W. Bradford Wilcox is getting bolder in his public campaign against cohabitation, and it’s moving him further from the evidence.
Last week on the radio he was slightly cautious:
Part of that is what we call selection in the sciences, where certain types of people are more likely to select into a cohabiting relationship, and these are folks who generally have less economic resources and less commitment to each other. But there also seems to be kind of a causal effect of cohabitation, where the very fact of being in a relationship without that same degree of commitment and that same level of trust, and fidelity for instance, that in turn makes them more likely to be poorer functioning parents.
This week the cautious tone is gone:
But is cohabitation really the problem, or some deeper factor — like poverty or relationship troubles that predated the cohabitation? The truth is that these other factors account for some of cohabitation’s negative impact but the best studies suggest that cohabitation also has an independent negative effect, precisely because it does not institutionalize commitment in a way that is easily understood and honored by romantic partners and their friends and family.
Now the causal effect is found in “the best studies,” which somehow also are able to distinguish the reason for this causal effect, “because it does not institutionalize commitment…”
This is a dishonest representation of the scholarly record.
I can’t find any study that accounts for selection into cohabitation while finding a negative effect on parenting or children’s outcomes — and the claim that any negative effect is “because it does not institutionalize commitment” is essentially impossible to substantiate.
After Wilcox mentions “the best studies,” he quotes one that does not make a claim for an independent effect. He writes:
Children in cohabiting families are about twice as likely to drop out of high school, use drugs, or end up depressed, compared with children in intact, married families. They are also at least three times more likely to be physically, sexually or emotionally abused, according to a recent federal report.
But that study includes this:
Factors such as parents’ labor force participation, household socioeconomic status, family size, and family structure and living arrangement are not only associated with the incidence of maltreatment but are also correlated with each other. Further analyses could determine their independent relationships to maltreatment, such as whether households with more children have higher incidence rates even when household socioeconomic status is taken into account.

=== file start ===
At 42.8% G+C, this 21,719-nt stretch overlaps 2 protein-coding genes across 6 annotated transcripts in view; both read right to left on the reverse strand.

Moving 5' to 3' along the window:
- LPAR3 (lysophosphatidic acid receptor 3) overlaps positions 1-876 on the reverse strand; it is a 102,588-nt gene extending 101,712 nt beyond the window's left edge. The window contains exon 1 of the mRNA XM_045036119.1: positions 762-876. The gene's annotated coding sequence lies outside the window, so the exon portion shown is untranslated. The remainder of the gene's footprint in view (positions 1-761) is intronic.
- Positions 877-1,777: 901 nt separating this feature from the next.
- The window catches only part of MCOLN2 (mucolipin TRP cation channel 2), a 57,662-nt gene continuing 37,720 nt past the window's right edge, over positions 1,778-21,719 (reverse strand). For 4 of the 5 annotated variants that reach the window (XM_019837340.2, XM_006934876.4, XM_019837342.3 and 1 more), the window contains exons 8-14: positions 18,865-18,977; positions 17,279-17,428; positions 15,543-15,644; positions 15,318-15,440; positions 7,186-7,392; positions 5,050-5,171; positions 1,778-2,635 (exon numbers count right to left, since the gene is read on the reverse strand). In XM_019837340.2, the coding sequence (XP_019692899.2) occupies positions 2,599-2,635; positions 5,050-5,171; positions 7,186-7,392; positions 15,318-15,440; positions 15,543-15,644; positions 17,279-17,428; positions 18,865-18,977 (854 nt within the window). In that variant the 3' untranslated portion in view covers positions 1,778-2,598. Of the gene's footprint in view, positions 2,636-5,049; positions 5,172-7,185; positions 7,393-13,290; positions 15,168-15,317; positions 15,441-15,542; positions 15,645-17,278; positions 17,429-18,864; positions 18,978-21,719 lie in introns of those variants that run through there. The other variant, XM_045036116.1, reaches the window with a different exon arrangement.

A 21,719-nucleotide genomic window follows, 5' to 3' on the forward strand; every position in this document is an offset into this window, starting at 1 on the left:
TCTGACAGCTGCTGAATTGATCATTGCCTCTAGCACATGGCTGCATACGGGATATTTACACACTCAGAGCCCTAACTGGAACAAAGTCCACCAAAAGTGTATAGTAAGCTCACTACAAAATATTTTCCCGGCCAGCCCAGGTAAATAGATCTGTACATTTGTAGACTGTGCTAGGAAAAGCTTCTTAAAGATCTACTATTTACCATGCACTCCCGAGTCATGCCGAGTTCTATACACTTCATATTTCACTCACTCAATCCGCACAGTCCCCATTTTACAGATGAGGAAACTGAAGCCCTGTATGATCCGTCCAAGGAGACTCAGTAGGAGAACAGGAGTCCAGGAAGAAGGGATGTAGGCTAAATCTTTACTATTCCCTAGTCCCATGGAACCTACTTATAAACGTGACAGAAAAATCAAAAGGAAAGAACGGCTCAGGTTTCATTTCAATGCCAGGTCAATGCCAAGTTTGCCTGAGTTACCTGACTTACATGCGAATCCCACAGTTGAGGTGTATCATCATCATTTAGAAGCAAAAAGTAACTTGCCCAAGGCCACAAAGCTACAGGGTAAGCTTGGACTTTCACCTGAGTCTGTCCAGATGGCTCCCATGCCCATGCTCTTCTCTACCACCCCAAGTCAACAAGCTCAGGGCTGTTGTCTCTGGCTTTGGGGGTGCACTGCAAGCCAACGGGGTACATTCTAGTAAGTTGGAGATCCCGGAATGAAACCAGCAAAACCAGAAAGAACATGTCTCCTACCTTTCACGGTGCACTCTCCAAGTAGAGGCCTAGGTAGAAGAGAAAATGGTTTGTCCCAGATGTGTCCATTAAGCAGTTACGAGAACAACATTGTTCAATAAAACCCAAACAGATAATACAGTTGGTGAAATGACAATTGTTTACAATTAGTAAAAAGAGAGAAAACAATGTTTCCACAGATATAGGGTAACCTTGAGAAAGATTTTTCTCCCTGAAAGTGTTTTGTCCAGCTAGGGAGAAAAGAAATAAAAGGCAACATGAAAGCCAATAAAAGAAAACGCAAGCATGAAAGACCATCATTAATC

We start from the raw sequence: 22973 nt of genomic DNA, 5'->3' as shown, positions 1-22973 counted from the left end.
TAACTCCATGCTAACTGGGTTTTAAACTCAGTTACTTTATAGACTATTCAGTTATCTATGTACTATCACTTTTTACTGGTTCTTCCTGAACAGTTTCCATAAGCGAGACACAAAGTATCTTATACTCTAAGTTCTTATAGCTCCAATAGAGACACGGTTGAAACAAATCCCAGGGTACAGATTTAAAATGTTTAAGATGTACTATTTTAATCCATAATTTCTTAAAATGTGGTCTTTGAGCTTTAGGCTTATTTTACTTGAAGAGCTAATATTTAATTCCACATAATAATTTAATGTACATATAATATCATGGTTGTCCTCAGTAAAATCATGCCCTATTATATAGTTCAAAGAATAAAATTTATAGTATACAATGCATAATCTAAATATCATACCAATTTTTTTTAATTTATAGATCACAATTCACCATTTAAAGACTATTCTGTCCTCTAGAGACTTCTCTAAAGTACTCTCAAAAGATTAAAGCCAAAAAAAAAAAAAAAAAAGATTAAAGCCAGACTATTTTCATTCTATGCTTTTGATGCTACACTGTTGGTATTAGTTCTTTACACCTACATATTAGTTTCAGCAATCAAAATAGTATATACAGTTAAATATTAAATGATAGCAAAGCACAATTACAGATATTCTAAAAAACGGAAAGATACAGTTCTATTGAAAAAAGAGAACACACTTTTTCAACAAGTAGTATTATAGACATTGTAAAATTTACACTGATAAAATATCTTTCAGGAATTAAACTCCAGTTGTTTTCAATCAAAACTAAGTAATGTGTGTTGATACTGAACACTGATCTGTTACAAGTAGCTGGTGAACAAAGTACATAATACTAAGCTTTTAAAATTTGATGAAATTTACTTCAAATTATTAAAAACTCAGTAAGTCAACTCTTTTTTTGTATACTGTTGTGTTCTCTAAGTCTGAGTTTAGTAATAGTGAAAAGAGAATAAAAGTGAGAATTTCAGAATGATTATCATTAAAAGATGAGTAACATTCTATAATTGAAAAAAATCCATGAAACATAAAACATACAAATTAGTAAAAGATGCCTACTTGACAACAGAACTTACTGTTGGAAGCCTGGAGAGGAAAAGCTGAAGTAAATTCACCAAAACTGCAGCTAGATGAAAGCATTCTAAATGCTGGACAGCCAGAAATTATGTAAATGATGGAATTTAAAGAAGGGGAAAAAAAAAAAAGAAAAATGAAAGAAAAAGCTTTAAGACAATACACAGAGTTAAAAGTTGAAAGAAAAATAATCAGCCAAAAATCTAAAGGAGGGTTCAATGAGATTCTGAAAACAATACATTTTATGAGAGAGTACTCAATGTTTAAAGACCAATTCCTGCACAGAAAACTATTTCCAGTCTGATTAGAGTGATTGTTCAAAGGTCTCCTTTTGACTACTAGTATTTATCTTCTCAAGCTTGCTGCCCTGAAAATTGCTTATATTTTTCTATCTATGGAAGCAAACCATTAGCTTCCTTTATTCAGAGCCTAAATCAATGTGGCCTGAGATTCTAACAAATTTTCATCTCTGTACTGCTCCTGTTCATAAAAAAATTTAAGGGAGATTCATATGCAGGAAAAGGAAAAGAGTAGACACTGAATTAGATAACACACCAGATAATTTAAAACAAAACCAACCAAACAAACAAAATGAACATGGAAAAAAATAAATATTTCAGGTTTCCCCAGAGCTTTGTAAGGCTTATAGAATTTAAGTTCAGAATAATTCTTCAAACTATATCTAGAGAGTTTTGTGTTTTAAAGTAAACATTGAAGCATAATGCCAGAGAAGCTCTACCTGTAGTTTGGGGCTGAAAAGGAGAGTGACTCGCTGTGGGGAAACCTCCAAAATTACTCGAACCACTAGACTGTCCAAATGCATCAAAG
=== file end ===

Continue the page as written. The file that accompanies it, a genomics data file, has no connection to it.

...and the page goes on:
In a comprehensive 2008 review in Annual Review of Sociology titled “Family Structure and the Reproduction of Inequalities,” Sara McLanahan and Christine Percheski wrote:
Do children from families with two stably cohabiting, unmarried parents fare as well as children from married parent families? The evidence so far suggests they do not (Brown 2004, Artis 2007), although the research on this topic is limited.
If you follow those two references, you find that both scholars responsibly point out that they do not account for selection into cohabitation:
- Artis (2007): “ these data cannot address how selection into marriage may influence these patterns.”
- Brown (2004): “Selection likely plays a role in the family structure and child outcomes relationship but could not be addressed because of data limitations.”
On that radio show, Stephanie Coontz did a great job of explaining the risks of “causal generations,” and in today’s piece she bluntly titles her contribution, “Cohabitation Doesn’t Cause Bad Parenting.”
Sharon Sassler summarizes the actual evidence correctly, as I see it:
But a growing body of evidence suggests that any advantages from marriage are more a result of selection than causation. In other words, the most educated and economically established adults are the most likely to wed, and overwhelmingly defer childbearing until after marriage. The benefits redound to their children.
Unfortunately, the one-side-other-side format of these debates just provides fuel for Wilcox’s campaign, reducing the “debate” to a mind-numbing he-said-she-said in which the public is encouraged to choose the evidence that fits their preconceptions. In fact, Wilcox makes a direct appeal to the Times‘ readers’ preconception:
Anyone who disagrees should answer this question: When was the last time you saw a cohabiting couple enter their relationship by vowing, in front of their closest friends and family, to love and cherish one another, for better for worse, for richer for poorer, in sickness and in health, till death do they part?
That is just ridiculous, a public relinquishment of his credential as a social scientist. Teaching people not to reason like this is one of the great contributions of sociology.
Today’s cohabitation-causes-bad-parenting is the 2010s version of the single-mothers-and-welfare-cause-crime hype from the 1980s. Both are dressed in a stated concern for the well-being of poor people, but both speak to the non-poor, creating a stigmatizing social distance from the poor, undermining real efforts to improve their conditions and reinforcing the “common sense” belief that systemic poverty results from poor individuals’ intimate decisions.